Love, Superheroes, and Staying Humble: Erykah Badu Interviews Ezra Miller
Ezra Miller may be Credence Barebone to most Harry Potter fans, but the actor is beginning a whirlwind press tour for another major franchise: Justice League. Leading up to the film’s release on November 17, Interview spoke with the actor about life, performing, and just about everything else.
Interviewing Ezra for the magazine was singer-songwriter Erykah Badu, and the pair’s conversation first turns to a love they both share: performing (in addition to being an actor, Ezra is also in a band, Sons of an Illustrious Father). One of the first things we learn is that Miller can sing in two tones at once – one of three “superpowers” he reveals to Badu.
I genuinely think I have a hugging superpower. I’m starting to master the transformative hug. I have a strange memory ability. There’s a lot of information that I don’t cognitively know but that seems to rise up at moments of need. That feels like a superpower. Something that nobody knows about me is that I discovered at a young age that I could sing in two tones. I don’t do this in performance because it’s something very special to me. But I’ve learned that it’s a practice that goes back far in time.
The whole interview has an offbeat and joyous feel – somehow, Ezra even manages to turn talking about his Justice League character, the Flash, into a poetic musing on human connectivity, prompted by Badu asking the actor for his definition of love.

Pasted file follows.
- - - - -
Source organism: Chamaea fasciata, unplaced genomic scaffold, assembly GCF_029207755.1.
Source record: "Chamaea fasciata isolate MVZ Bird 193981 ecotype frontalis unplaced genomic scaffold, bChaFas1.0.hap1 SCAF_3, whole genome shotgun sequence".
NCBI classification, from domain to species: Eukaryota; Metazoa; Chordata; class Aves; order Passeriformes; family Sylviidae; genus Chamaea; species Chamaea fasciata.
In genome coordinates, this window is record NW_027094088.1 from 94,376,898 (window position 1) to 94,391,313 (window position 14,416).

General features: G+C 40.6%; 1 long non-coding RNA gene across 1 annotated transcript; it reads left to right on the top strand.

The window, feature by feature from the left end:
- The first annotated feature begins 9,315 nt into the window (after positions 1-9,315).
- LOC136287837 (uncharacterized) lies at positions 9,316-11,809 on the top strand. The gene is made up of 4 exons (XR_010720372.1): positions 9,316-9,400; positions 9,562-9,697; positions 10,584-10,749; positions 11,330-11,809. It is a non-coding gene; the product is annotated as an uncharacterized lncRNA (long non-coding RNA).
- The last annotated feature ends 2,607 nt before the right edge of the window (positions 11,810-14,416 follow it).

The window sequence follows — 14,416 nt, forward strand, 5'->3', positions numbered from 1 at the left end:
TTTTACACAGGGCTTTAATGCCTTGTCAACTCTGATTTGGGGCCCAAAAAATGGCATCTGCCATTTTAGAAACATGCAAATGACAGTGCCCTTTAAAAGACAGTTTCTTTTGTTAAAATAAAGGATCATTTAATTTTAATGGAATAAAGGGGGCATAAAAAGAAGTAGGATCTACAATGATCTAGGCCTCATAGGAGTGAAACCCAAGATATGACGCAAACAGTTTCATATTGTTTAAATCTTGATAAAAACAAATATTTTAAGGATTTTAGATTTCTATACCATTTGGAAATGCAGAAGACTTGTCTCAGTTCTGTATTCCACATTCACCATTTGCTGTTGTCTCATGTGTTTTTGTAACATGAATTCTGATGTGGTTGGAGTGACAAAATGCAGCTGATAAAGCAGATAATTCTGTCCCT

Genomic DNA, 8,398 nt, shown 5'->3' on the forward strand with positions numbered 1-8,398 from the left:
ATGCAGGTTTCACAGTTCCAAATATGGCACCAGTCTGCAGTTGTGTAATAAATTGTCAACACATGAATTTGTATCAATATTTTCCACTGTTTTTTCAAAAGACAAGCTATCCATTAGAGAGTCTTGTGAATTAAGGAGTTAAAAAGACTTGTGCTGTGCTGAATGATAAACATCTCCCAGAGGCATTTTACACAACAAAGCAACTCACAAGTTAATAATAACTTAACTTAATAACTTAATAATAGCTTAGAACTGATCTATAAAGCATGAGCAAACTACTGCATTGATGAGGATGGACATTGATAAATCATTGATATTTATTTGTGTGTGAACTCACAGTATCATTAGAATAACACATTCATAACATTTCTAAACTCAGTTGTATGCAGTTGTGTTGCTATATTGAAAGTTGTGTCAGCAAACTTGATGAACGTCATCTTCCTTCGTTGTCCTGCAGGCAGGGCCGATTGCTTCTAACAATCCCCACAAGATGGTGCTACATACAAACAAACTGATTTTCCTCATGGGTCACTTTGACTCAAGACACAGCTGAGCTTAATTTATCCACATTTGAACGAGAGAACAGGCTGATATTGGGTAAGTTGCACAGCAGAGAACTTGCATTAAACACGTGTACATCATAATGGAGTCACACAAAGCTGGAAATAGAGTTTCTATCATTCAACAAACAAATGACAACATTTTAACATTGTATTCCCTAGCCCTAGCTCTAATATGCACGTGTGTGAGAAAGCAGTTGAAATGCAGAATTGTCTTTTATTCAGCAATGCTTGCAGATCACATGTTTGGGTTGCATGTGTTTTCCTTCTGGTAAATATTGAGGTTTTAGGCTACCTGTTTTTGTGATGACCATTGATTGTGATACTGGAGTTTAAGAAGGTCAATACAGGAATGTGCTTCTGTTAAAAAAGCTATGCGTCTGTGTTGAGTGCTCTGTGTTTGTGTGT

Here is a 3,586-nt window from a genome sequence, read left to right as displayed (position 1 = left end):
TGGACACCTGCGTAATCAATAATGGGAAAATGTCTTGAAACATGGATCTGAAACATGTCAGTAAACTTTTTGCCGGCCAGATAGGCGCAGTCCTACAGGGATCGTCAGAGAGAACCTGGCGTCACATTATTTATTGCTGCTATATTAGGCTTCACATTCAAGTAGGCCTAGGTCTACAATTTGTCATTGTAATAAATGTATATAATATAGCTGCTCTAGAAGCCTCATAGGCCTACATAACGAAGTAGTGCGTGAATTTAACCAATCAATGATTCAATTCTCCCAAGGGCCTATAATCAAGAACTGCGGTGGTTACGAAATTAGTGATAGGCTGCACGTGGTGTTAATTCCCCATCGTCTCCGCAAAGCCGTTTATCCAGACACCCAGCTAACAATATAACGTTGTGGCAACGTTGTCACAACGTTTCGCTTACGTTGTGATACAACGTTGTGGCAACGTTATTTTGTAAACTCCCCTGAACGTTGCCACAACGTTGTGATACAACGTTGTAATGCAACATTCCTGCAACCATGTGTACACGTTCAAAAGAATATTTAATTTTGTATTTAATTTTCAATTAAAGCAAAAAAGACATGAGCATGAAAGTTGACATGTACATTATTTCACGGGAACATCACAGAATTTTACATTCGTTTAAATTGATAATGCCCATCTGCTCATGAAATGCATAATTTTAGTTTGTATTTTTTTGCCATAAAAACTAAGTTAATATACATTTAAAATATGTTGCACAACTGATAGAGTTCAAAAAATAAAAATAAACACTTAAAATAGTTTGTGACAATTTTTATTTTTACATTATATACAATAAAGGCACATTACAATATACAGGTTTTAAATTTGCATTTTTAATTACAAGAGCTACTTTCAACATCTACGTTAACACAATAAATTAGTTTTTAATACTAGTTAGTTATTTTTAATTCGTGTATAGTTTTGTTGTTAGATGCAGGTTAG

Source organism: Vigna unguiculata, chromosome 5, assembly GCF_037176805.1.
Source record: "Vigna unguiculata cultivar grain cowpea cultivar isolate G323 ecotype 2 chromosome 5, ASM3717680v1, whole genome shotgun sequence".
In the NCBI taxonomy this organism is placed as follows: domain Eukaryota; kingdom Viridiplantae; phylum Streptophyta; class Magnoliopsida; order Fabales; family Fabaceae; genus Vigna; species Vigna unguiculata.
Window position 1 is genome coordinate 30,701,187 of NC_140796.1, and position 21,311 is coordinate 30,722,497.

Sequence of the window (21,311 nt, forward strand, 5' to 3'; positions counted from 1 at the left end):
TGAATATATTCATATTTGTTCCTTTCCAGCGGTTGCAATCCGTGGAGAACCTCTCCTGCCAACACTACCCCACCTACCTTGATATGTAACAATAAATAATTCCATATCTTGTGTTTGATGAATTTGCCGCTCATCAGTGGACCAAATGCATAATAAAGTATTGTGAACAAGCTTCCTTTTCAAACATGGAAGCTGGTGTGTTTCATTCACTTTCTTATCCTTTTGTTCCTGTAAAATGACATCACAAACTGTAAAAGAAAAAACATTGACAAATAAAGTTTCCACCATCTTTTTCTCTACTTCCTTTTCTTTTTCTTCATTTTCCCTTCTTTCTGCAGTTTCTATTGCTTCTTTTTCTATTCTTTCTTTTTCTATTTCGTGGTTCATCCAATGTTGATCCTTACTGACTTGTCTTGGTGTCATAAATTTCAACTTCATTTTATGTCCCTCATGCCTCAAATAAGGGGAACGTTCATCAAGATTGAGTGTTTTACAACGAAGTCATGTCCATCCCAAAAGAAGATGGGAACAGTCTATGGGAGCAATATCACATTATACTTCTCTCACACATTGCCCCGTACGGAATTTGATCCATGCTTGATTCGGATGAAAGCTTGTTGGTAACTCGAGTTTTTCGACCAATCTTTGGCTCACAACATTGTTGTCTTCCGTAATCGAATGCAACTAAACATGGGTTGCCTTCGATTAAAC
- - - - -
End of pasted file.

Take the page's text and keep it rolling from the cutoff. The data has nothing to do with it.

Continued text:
[I]f I had to try to sum up love, I’d describe it as connective tissue, as the blood of the universe or the water that runs through all of the cosmos. The Flash’s symbol is a lightning bolt over the heart. If there’s any sort of superpower we desperately need right now, it’s this transcendental force that reminds us of union and connection. I know it sounds a little cheesy and cliché, but I think that superhero stories come from somewhere. We make these aspirational images—whether it be wizards or superheroes— to remind us that we actually have this capacity in ourselves already. I think that electricity can run through disconnected wires, no matter how broken and mangled they are. Superheroes, every single one of them, come from the world of imagination, and they’re played by humans, they’re written by humans, and it’s in the belief that we invest in these characters that they come to life.
He also shares some thoughts on the importance of humility in an industry that tends to glorify its heroes, keeping in mind that the real joys of acting are not in fame but in connecting with other people.
The most important part of my practice as an artist has been remembering to stay humble. There is so much hurt, so much sorrow, so much pain in the world, and I think when you’re born and bred into privilege, it’s easier to have a closed perspective on things. But there’s this opportunity that’s open to all of us to let empathy connect us back to one another.
Be sure to read the full interview – and see the rest of Interview‘s striking photo shoot – right here!